Anaesthetic led to cheetah's death

04:52, Jul 02 2014
SAD OUTCOME: Five-year-old brothers Cango and Shomari were meant to be settling in to their new home at Wellington Zoo, but Shomari died soon after arriving.

A cheetah that died at Wellington Zoo suffered severe brain damage and went into cardiac arrest after reacting badly to an anaesthetic, an autopsy has revealed.

Five-year-old cheetah Shomari died on May 28 after travelling with his brother Cango from Orana Wildlife Park in Christchurch to the capital's zoo.

Both organisations released the results of Shomari's autopsy today, which detailed his severe reaction to drugs administered before and after the transfer.

Before embarking on their trip, both cheetahs were was given a general anaesthetic to move them into crates.
Once inside, the drug was reversed but Shomari began having periodic seizures, which stopped after an hour.
The cheetah was given another sedative at this point, which further improved his condition.

Once heavily sedated, Orana staff had no concerns for Shomari and decided to continue with the transfer to Wellington.

On arrival at Wellington Zoo Shomari was still heavily sedated and only partially rousable. He was removed from the crate and given IV fluids.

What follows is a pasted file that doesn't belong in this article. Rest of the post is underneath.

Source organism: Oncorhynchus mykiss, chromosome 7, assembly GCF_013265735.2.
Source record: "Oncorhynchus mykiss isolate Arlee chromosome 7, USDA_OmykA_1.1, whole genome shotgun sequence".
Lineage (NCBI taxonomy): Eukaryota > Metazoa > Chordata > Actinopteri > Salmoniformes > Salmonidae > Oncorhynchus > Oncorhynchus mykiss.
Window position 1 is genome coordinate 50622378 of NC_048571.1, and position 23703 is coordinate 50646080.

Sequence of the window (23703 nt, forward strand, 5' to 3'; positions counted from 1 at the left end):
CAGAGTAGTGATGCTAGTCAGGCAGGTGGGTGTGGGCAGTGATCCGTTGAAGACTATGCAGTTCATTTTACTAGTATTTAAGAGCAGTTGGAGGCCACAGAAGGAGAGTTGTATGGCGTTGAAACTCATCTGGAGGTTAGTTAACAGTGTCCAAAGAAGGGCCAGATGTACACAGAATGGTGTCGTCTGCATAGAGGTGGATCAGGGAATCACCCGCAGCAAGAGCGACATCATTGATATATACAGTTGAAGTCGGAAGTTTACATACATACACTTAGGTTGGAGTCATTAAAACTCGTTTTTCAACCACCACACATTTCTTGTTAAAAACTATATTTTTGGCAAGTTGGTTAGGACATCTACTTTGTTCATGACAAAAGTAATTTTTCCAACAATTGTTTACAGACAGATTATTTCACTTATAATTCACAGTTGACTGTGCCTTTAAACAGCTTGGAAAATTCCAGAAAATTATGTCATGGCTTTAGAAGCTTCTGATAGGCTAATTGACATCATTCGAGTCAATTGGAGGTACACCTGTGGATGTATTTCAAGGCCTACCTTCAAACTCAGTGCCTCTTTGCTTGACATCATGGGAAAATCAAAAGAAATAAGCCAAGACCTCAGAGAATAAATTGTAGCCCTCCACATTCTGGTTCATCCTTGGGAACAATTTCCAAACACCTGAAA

The zoo consulted a registered specialist veterinary anaesthetist from Massey University and gave Shomari a drug to reverse the effects of the sedative used earlier in the day.

The treatment was successful, but caused Shomari's seizures to return.

He was given more medication but went into respiratory arrest, which forced zoo staff to place a tube down Shomari's throat so they could aid his breathing artificially.

Another short-acting general anaesthetic was administered to relax Shomari's jaw muscles, which had clamped shut because of the seizures.

Shomari was artificially ventilated for about 90 minutes but his condition continued to worsen. He began showing signs of reduced brain activity and his blink reflex disappeared.

This indicated very severe, irreversible brain damage, most likely brain death.

At 10.26pm that night Shomari went into cardiac arrest. Given the likelihood of brain death and the cheetah's slim chances of recovery, no attempt was made to revive him with CPR.

The autopsy revealed microscopic changes to Shomari's brain, liver, and kidneys that were consistent with prolonged seizures and a lack of oxygen.

There was also damage to the cheetah's muscle.

Both zoo teams said they were devastated by Shomari's tragic death.

Cango has since been joined by his brother Kunjuka and both cats are doing well.

The Dominion Post